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Year : 2013  |  Volume : 16  |  Issue : 3  |  Page : 315-319

Measurement of normal ocular volume by the use of computed tomography

Department of Radiology, University of Benin, Teaching Hospital, Benin, Edo, Nigeria

Date of Acceptance03-Sep-2012
Date of Web Publication14-Jun-2013

Correspondence Address:
B O Igbinedion
Department of Radiology, University of Benin Teaching Hospital, Benin, Edo
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Source of Support: None, Conflict of Interest: None

DOI: 10.4103/1119-3077.113453

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Background: Reduction or increase in ocular volume may indicate ocular pathology. Unfortunately the reference values utilized for ocular volume had been that of non-Africans. It is therefore pertinent to have a reference value of normal for Africans.
Objective: To document the computer tomography (CT) scan measured ocular volume in Benin City, which may serve as a reference for African.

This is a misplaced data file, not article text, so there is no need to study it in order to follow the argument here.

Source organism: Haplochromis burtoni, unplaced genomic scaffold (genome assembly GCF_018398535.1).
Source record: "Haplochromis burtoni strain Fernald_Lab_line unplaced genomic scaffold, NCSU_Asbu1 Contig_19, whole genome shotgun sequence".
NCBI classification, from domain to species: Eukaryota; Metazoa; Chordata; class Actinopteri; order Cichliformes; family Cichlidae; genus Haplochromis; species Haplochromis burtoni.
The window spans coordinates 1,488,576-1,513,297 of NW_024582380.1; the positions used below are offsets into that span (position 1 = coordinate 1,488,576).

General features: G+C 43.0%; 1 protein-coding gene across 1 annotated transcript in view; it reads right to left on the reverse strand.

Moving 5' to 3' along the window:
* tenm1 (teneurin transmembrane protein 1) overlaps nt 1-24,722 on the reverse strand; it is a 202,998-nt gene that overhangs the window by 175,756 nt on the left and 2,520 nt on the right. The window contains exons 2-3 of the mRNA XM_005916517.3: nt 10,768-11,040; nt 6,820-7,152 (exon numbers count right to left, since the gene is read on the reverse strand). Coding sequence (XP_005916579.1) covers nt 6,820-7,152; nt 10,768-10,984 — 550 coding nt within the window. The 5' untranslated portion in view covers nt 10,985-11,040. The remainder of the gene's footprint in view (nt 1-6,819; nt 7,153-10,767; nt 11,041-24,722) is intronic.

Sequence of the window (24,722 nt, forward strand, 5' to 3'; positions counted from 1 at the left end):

Materials and Methods: The ocular volume of 200 consecutive 'normal' patients (400 eyes) who had CT scan done (using Somatom AR.T, CT scanner, and Siemens) was calculated. The dimensions were obtained at mid-ocular axial slices with maximum anterior-posterior dimension and maximum size of the eye lens.
Result: The mean (mean ± 2 SD) ocular volume for both eyes was 5282.23 mm 3 ± 1755.13 mm 3 (right eye was 5264.26 mm 3 ± 1781.12 mm 3 ; left eye was 5300.20 mm 3 ± 1771.57 mm 3 ). The mean ocular volumes was different for either eyeball and sex (in males the right eye was 5289.80 mm 3 , left eye was 5224.31 mm 3 ; while in females the right eye was 5338.18 mm 3 , left eye was 5240.79 mm 3 ). Ocular volume correlated with the patients' ages P = 0.006 for the right eye, P = 0.008 for the left eye and P = 0.006 for total eyeball volume.